Posted on 13.07.2011 - 04:29 UTC in ROV NEWS by Rons_ROV_Links
An ROV that thinks for itself and can talk remotely to operators and engineers anywhere in the world is the new concept from engineers at Saab Seaeye, the world's largest electric ROV manufacturer.
Through a gateway into the heart of the vehicle, users can access diagnostics, software upgrades and system inventory directly over an enabled web interface.
Called iCON (the intelligent control of nodes), the concept enables each microprocessor (node), to report its unique status to the central control system - and take action if necessary.
Such precise and instantaneous feedback means the operator no longer has to make assumptions about the state of the ROV.
Essentially, iCON manages three modes: operational, diagnostic and update.
Top of the range Jaguar is a fully iCON-centred work ROVIn the case of a thruster, for example, the operational mode controls, start, stop, speed and direction; the diagnostic mode gives a health check and allows interrogation of parameters such as power, temperature, hours run and vibration; the update mode allows new control software to be downloaded to the thruster when updates are available and new features are introduced.
Should an operator want to add or enhance equipment on board, interfaces have been standardised into a common unambiguous format to make the task easier.
Also, the introduction of new systems and their successful integration will be speeded-up using development and de-bugging tools built around iCON.
Recognising that an ROV works in a hazardous environment, and is likely to suffer a system failure at some time, iCON brings to the ROV a new self-awareness of each device on board that makes it easier to survive the loss of one or more system or component - and keep working.
For instance, should a thruster get entangled, iCON instantly recognises a load problem and shuts itself down. At the same time it alerts the rest of the system so that the remaining thrusters automatically compensate for the loss of the compromised thruster and keep the ROV under control.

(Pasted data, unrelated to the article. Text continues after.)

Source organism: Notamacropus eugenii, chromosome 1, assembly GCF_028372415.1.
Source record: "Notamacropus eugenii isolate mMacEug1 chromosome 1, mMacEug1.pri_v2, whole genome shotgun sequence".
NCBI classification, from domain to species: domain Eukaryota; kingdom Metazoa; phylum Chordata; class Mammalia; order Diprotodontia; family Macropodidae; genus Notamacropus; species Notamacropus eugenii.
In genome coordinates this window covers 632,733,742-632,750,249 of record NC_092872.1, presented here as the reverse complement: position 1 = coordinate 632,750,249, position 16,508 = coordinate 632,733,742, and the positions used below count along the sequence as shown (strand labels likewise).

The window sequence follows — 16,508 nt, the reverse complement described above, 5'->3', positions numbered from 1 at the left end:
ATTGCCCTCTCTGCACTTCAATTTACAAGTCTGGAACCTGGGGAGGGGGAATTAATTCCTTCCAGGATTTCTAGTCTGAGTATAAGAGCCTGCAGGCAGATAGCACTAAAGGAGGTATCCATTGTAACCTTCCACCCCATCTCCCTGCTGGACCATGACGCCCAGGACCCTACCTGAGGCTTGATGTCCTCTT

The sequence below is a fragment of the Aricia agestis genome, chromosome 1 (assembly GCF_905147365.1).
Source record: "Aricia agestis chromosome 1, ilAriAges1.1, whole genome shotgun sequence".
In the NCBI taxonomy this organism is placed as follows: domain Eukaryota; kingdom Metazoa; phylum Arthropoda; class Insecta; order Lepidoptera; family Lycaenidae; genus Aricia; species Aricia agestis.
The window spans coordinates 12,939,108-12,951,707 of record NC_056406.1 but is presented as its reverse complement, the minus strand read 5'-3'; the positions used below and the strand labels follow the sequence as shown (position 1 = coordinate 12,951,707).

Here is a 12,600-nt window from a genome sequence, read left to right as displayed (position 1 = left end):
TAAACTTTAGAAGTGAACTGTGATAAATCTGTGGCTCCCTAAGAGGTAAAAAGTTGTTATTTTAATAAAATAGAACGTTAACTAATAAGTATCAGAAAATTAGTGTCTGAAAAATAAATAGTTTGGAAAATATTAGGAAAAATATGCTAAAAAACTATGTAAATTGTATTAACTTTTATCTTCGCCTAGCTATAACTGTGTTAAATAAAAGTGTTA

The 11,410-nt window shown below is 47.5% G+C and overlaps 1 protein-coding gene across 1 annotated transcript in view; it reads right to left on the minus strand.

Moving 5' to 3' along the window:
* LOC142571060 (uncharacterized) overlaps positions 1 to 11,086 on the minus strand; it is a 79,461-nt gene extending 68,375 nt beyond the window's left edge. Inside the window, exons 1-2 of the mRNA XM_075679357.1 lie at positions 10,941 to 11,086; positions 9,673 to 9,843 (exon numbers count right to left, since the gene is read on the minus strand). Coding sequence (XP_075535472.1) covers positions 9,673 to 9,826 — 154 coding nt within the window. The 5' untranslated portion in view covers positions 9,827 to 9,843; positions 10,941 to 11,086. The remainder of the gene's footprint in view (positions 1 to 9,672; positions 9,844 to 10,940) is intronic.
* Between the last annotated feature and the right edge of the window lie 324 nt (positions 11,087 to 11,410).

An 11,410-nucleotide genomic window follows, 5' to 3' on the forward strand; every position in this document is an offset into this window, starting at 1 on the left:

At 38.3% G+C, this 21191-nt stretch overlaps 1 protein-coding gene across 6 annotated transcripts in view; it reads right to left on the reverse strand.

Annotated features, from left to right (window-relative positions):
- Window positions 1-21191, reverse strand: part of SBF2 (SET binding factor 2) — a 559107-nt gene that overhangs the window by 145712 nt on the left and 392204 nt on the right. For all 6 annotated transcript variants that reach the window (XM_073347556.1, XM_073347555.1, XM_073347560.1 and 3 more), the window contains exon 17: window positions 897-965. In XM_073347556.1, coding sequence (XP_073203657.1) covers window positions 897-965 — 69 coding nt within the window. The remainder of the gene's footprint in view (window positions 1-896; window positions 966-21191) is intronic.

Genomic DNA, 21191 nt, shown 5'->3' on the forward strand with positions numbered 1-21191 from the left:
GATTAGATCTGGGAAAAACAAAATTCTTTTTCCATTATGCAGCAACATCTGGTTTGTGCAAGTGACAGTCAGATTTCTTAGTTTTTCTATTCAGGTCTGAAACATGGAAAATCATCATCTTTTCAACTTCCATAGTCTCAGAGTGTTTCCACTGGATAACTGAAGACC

Before iCON, the only warning a pilot had was when the ROV started going round in circles leaving him battling for control and boosting power, unaware of the potential damage being done to the thruster.
Now the pilot can concentrate on completing the task in hand before retrieving the ROV.
Back on deck, iCON will identify the problem and the repair needed, also what tools are required and the skill level necessary.
If required, engineers at Saab Seaeye can remotely interrogate the problem on the ROV wherever it is in the world, directly over the web, and assist the user in diagnostics and repair.
Primary Flight Screen provides the pilot feedback on navigation, auto-pilots, primary sub-systems and any critical errors or faults.With each device constantly sensing its state of health and instantly reporting back a problem, the operator not only has greater control, but their role is made much easier and simpler.
And not only does iCON generate a system failure alert, but will predict it.
This is made possible because data is both active and historical, and therefore capable of arriving at a dynamically analytical predictive conclusion.
Usage hours on components are tracked, and problems that might be brewing highlighted. Therefore it predicts when and if a device will fail and alerts maintenance crew before a problem occurs.
It means operators are better able to keep a vehicle in operation than would otherwise be possible.
Spares management is also improved as remote examination of systems within the ROV by the operator allows him to accurately monitor both equipment and spares inventory through its part numbers and serial numbers.
With a 25 year record of innovation that has made Saab Seaeye the world's leading ROV manufacturer, managing director Dave Grant sees iCON as a major development in the future of ROV technology. "It will bring a new level of assured reliability, easier operation, better maintenance management, a lower cost of operation and the ability to develop ever more sophisticated and reliable systems for handling a wider range of tasks."